My success with C. nebraskana has come despite uncooperative weather. A series of frontal systems has moved through the area since my arrival, resulting in several rain events and lots of cool, cloudy weather. Tiger beetles are sun-loving insects, and when it gets too cold or wet the adults dig in and don’t come out until the sun shines through or temps warm enough to trigger them to dig out. Matt had taken me to another locality – a sand embankment – where we might find the beautiful Cicindela lengi (blowout tiger beetle), but it rained prior to our arrival and we saw no activity. I tried finding adult burrows to dig them out, but the rain had obliterated any trace of the diggings, making their burrows impossible to find. We did, however, note an abundance of larval burrows. I went back to the spot today hoping to see some activity, but thick clouds and cool temps made that unlikely. This is when I decided to “go fishing.” Tiger beetle larval burrows are easily recognized by their perfect circular shape and clean “beveling” around the entrance (1st photo). Burrows of 3rd instars (the last larval instar in tiger beetles) are distinctly larger than those of 2nd instars (2nd photo), while those of 1st instars are smaller still (not shown). Larvae sit at the burrow entrance and ambush any suitable prey that comes too close. During cool, cloudy weather, however, they drop to the bottom of their burrow – up to a foot or more deep. A technique useful for extracting inactive larvae from their burrows is called fishing and involves inserting a thin grass stem down to the bottom of the burrow in an attempt to coax the larva into “taking the bait” and biting the end of the grass stem (3rd photo). The grass stem is then pulled up rapidly – much like setting the hook when fishing – in an attempt to pull the larva out of its burrow before it has a chance to let go of the stem. It can take a few tries, but with practice one can more often than not succeed at removing the grotesquely odd, yet beautiful larva (4th photo). Note the huge, heavily sclerotized head with upward facing jaws. The hump in the middle of the back is armed with forward-curved spines that helps the larva avoid being pulled out of the burrow by struggling prey (but they’re not so effective against obsessive cicindelophiles!). As I managed to “fish” larvae I placed them in a plastic container with their native soil. In the 5th photo, four larvae have already begun digging new burrows, and one more 3rd instar (L) along with a 2nd instar (R) has just been placed in the container. I’ll bring this container back with me and continue to feed the larvae live insects in the hopes of rearing them to adulthood. I cannot say with certainty that the larvae I collected represent C. lengi – other species that could potentially occur at this site include C. scutellaris (festive tiger beetle) and C. limbata (sandy tiger beetle). However, the locality is known for the abundant occurrence there of C. lengi, so I’m hopeful that that is what I’ve collected – we’ll know in a few weeks. In the meantime, I’ll have additional opportunities to look for this species, along with C. limbata, as I pass through the Sand Hills region later this week.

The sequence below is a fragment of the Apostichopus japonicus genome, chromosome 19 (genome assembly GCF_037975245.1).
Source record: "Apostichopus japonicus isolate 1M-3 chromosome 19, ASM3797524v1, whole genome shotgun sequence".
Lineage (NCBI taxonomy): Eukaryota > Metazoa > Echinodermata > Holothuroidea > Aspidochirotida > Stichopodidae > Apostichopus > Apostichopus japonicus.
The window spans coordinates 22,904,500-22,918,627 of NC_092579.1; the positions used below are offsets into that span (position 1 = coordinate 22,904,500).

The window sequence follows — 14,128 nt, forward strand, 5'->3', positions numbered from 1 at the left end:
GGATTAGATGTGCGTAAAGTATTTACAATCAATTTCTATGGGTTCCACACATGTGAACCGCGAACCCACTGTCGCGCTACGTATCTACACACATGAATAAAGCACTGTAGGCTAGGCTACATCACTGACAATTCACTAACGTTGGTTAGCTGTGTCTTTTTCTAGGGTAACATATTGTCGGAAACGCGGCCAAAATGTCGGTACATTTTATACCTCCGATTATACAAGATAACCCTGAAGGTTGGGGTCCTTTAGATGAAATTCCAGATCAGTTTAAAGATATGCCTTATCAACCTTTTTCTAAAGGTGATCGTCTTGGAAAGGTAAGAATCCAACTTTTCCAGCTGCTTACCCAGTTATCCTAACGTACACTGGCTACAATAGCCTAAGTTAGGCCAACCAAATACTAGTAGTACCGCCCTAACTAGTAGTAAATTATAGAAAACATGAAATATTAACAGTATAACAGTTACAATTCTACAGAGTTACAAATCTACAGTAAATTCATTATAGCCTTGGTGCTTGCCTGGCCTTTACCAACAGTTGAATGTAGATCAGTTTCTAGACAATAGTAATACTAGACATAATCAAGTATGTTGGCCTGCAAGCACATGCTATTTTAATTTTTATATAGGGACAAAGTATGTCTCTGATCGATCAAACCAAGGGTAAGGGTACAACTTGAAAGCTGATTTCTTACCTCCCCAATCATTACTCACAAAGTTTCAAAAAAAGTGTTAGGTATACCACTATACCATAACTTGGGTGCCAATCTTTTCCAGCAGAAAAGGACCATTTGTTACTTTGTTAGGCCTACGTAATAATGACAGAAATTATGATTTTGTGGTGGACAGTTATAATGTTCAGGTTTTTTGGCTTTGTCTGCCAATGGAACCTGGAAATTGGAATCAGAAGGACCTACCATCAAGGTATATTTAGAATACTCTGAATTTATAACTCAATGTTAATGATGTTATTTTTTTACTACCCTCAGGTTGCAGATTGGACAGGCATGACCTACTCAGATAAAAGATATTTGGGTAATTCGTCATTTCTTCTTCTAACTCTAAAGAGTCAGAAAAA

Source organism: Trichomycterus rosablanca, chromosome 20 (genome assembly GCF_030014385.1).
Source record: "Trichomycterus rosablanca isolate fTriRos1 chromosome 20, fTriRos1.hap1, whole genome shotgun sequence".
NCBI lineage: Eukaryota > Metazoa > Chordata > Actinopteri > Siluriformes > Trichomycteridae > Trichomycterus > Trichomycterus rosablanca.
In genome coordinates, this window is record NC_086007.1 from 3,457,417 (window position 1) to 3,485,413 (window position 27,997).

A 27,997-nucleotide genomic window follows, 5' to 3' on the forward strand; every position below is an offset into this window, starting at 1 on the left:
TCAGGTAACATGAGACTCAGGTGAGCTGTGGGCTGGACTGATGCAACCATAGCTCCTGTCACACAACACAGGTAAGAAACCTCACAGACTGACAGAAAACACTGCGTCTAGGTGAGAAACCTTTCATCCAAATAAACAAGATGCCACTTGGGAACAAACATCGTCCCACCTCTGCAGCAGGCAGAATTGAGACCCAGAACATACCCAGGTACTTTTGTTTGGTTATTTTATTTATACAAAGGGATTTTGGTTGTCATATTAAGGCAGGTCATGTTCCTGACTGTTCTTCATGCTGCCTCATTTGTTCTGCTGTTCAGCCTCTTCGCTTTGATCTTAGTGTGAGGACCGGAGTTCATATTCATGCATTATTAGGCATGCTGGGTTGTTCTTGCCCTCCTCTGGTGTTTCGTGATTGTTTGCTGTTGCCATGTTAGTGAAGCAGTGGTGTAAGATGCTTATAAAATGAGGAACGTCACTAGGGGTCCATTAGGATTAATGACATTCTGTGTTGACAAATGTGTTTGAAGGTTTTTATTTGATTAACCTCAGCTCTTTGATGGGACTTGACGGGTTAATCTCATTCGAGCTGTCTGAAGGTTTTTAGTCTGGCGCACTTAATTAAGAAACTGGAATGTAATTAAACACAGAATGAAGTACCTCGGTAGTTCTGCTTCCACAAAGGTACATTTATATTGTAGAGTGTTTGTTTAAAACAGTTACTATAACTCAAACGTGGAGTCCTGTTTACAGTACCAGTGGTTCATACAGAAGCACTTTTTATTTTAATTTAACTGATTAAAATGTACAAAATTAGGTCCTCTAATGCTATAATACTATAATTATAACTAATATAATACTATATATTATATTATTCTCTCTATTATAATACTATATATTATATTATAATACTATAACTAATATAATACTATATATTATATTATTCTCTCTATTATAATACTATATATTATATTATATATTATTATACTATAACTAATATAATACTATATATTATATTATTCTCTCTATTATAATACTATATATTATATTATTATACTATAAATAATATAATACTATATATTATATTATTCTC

Tomorrow morning I head to the Black Hills in South Dakota, where I hope to find not only Cicindela longilabris laurentii (Boreal long-lipped tiger beetle) in the high pine forests, but also intergrades between this species and the closely related C. nebraskana in the more open habitats of the middle latitudes. Look for an update in a couple days or so.